24. Sewing Club: February

Am I the only one?
Cross, she let slip her needle.
It jabbed her–Riah jumped
And sucked the blood.
Oh, you heard folks say,
“Times are hard” or “Money
Scarce as hen’s teeth”–
Mrs. Parr’s old saw–
“Going gets tough,
And the tough get going”–
Were they losing farms? Their house?
Their land?

Money. It’s a private thing,
She understood. As private
As between a man and wife.
You never asked about;
You mostly knew.
Assumed the others
Had what you had, more or less.
In the Sewing Circle,
Used to make new skirts,
Coats for the kids.
Last year, though–no
Gay clothes. Nothing new.
Patches and torn pants.
It was like the color,
Ribbons, Christmas reds
Drained from their hands
And laps. In December
They darned socks.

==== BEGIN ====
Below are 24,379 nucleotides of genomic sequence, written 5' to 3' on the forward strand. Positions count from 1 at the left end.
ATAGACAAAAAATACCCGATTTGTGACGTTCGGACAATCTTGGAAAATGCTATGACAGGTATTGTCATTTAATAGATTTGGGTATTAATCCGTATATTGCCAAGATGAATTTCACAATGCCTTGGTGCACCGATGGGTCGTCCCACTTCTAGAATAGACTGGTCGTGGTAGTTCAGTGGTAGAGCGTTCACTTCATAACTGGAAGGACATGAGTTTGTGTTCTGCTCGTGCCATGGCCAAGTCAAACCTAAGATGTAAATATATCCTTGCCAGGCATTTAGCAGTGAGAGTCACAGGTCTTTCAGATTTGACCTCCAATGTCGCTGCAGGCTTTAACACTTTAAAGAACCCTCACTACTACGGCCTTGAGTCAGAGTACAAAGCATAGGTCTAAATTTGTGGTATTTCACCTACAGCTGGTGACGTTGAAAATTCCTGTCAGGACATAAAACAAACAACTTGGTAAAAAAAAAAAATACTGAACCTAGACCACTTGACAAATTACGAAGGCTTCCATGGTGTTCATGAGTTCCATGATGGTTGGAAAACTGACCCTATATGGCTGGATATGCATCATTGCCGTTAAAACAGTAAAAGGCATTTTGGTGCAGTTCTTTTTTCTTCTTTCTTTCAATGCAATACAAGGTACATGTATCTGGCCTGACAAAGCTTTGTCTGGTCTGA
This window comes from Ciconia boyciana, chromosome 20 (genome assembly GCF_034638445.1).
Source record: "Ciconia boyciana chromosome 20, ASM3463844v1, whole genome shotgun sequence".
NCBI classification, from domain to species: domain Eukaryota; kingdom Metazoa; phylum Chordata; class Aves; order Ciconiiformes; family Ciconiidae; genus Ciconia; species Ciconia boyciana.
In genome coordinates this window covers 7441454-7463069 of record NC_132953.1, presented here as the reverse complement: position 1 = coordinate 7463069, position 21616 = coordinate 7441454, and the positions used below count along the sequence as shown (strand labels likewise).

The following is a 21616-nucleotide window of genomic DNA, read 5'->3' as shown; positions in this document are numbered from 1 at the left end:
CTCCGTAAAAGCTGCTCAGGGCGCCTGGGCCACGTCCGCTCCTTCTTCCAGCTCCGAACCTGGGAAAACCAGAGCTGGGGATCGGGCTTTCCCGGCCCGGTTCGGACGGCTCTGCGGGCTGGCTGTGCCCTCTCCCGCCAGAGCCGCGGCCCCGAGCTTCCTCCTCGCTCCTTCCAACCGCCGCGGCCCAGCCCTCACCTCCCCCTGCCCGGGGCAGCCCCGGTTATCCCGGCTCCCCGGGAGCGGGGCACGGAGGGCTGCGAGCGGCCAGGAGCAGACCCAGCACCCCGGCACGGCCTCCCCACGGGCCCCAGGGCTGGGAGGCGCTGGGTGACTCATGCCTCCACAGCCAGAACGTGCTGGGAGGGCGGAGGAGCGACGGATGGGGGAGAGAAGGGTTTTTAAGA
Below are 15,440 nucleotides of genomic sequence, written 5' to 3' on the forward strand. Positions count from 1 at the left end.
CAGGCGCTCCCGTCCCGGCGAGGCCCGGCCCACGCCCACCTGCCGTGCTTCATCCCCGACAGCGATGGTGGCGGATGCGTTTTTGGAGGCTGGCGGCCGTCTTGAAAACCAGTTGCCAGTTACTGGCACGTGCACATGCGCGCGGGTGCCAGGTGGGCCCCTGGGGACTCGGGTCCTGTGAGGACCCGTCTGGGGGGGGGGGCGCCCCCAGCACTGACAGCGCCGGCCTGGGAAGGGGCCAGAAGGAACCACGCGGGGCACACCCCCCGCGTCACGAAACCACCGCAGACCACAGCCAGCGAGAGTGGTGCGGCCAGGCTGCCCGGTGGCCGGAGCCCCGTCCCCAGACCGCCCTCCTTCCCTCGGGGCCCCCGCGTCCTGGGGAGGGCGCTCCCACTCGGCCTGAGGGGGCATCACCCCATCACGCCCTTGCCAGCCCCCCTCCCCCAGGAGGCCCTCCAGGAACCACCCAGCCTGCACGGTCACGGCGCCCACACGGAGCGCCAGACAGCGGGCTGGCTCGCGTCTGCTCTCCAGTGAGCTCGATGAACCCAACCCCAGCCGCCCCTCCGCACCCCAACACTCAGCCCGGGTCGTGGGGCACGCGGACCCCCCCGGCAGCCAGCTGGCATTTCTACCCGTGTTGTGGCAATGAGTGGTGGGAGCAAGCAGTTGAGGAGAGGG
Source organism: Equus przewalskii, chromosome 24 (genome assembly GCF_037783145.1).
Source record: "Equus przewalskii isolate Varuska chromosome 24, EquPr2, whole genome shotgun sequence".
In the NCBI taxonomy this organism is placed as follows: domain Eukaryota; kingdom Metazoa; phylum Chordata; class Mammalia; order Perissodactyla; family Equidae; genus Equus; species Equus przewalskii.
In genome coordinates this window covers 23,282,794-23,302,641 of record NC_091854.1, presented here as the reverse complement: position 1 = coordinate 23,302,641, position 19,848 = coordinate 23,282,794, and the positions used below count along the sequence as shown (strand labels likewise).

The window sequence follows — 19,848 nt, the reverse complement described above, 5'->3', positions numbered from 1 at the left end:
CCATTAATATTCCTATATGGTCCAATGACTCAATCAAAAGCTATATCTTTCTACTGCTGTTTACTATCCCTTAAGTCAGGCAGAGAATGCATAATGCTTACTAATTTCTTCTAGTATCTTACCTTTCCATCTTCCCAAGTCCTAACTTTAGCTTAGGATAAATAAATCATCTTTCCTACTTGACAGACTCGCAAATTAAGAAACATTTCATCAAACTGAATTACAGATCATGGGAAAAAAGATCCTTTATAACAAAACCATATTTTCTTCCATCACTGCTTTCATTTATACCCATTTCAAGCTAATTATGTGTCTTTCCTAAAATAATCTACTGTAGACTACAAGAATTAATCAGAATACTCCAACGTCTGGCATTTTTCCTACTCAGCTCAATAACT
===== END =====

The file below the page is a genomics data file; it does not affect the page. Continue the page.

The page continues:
They sewed now in haste.
Lately, no one asked
For cake or coffee.
No one offered–
Waste of flour, eggs.
They canceled food breaks–
Said they’d much to do.
Mrs. Mack, the older ones,
Began to bring in pieces,
Almost shreds–rescued
From the rag pail,
Trying to put these
To rights. The others
Followed suit–rags,
Till rags ran out.

These here are the ones,
She thought, scanning them,
Who’d help me.
They’d take me in.
They’d give me food
For James. But what–
Here her breath stopped, and
Her thoughts–
If they’re bad off, too?
If it struck them all?
They seemed peaceful, mending,
But they all looked strange
These days. Cotton’d never
Dropped so low.
And it was dry.
But then it always was,
And rain was due.

Riah’d seen a picture
In the paper,
A line of men that went
Clear down the street,
At the county seat,
Waiting for soup.
Nowhere to go.
She tied off a knot.
Hope to God, she thought,
That I’m the poorest woman
In this room.

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